The present invention provides a life insurance policy or annuity contract which includes partial participation in stock market returns with specified caps and floors. The present invention provides a system for analyzing assets and liabilities of the insurance carrier relating to such policies and for determining the purchase and sale of options, swaps, calls or other hedging instruments to match assets and liabilities. Therefore, it is an object of the invention to provide assurances to the insurance company that the stock or equity market participation element of the life insurance or annuity can be met through conservative investments without undue risks to the carrier or policy owner.
With these and other objects, advantages and features of the invention that may become hereinafter apparent, the nature of the invention may be more clearly understood by reference to the following detailed description of the invention, the appended claims and to the several drawings attached herein.
FIG. 1 is a block flow diagram showing investment organization according to a preferred embodiment of the present invention.
FIG. 2 is a block flow diagram of the insurance product according to a preferred embodiment of the present invention.
FIG. 3 is a block flow diagram of the analytical system for analyzing assets and liabilities according to a preferred embodiment of the present invention.
Referring now in detail to the drawings wherein like parts are designated by like reference numerals throughout, there is illustrated in FIG. 1 a life insurance policy 40 and annuity contract 30 according to the preferred embodiment of the present invention. A policy owner 10 pays premiums 31, 41 to an insurance company 20. For an annuity contract 30, upon completion of the term, the owner receives annuity payments 32. For a life insurance policy 40, upon the death of the insured, the insurance company 20 pays a death benefit 42 under the life insurance policy 40 to the beneficiary named by the owner 10. The owner 10 can also remove money from the annuity contract 30 or life insurance policy 40 through withdrawals 33, 44, loans 44, or surrender 43 wherein the policy 40 is terminated and the account value, less any surrender charges, is returned to the owner 10. Death benefits 42 are described below, but annuity payments 32, withdrawals 33, 44, loans and surrender payments 43 may also be made depending upon the reason for termination of the policy—death of the insured, end of term, loan, withdrawal, or surrender by the owner 10.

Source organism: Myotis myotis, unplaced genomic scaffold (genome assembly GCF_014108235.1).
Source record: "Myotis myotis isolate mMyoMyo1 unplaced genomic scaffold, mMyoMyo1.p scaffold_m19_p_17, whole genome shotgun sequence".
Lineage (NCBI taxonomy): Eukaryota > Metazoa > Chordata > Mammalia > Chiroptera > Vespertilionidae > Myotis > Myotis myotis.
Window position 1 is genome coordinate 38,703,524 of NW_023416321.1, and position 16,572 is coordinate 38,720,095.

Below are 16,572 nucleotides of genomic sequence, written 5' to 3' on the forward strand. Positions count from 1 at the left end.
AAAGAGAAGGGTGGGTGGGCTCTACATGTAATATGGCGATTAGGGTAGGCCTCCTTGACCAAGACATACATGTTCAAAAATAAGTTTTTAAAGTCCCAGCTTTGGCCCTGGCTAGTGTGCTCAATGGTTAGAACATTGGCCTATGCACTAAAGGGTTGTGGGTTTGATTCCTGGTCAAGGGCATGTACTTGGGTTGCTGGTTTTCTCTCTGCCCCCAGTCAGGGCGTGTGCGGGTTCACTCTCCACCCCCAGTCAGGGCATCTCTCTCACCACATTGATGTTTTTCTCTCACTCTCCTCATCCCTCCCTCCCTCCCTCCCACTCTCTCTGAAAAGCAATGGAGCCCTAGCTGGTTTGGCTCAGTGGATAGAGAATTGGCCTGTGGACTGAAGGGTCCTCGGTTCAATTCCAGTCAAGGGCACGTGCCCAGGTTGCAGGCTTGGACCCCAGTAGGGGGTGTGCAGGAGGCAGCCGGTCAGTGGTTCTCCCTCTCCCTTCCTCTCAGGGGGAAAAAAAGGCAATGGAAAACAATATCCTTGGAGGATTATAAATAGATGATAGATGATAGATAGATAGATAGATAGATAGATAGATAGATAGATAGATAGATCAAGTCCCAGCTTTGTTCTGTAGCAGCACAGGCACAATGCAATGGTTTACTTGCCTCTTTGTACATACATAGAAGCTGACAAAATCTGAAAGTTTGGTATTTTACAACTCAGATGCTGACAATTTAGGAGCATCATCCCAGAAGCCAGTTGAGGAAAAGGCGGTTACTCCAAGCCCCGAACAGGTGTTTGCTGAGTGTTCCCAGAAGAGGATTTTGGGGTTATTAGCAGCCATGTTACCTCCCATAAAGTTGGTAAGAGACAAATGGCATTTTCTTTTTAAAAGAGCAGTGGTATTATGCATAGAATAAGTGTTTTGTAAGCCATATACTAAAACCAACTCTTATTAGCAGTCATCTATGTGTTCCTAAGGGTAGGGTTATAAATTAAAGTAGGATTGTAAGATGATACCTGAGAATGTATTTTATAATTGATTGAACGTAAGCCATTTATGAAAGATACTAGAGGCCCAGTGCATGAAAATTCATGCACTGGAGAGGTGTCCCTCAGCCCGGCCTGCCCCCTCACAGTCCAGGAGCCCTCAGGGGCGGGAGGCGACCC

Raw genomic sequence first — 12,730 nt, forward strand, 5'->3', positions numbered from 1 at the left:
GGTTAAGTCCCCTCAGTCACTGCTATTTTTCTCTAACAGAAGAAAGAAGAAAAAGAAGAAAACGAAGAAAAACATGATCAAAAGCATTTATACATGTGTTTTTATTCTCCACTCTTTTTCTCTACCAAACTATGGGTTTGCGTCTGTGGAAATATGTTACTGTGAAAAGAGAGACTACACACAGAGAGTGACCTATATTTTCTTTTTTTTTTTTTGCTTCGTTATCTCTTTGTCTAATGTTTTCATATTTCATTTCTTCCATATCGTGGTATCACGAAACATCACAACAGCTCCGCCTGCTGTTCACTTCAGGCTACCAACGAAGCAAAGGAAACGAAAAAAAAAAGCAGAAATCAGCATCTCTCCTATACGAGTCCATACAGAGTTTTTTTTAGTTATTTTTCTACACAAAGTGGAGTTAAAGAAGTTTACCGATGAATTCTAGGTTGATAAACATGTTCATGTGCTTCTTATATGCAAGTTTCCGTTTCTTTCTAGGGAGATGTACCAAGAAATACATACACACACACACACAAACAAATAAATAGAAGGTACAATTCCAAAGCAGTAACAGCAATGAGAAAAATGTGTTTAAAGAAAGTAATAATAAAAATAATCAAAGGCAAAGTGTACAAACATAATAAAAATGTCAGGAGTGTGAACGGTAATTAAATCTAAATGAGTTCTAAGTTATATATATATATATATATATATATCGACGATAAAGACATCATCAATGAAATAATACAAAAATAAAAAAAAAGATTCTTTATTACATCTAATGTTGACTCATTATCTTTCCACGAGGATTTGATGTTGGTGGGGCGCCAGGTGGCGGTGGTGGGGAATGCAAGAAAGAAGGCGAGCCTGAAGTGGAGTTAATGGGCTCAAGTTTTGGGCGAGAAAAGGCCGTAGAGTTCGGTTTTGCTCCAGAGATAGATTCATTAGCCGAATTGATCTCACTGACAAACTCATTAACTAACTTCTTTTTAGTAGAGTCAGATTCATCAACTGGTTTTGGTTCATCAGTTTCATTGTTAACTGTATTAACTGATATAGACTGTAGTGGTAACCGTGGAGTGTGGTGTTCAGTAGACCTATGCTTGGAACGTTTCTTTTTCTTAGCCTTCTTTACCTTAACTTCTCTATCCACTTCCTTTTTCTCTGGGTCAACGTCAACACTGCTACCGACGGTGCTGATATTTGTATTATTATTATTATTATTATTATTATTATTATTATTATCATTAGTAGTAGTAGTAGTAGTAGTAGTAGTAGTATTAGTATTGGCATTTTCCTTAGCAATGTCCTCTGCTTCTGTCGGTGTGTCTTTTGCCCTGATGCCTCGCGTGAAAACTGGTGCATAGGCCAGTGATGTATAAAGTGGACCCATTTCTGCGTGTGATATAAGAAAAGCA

The death benefits 42 and cash values depend on stock index performance as discussed further below. Typically, an insurance company invests in fixed income assets 21 in order to provide the necessary return on investment to meet liabilities, including death benefits, withdrawals or surrender payments. Since under the present invention the death benefit 42 and cash value depend on stock index performance, fixed income assets may be insufficient to meet liabilities. Therefore, the insurance company can either (1) actively manage a fixed income and option portfolio 22, or (2) manage a fixed income portfolio 21 and purchase an option which closely or exactly matches the liability risk 23. In addition, an insurance company could self-insure for the investment risk, or actively manage a stock portfolio. However, these last two possibilities are not viable alternatives for typical insurance carriers, and are not contemplated under the present invention.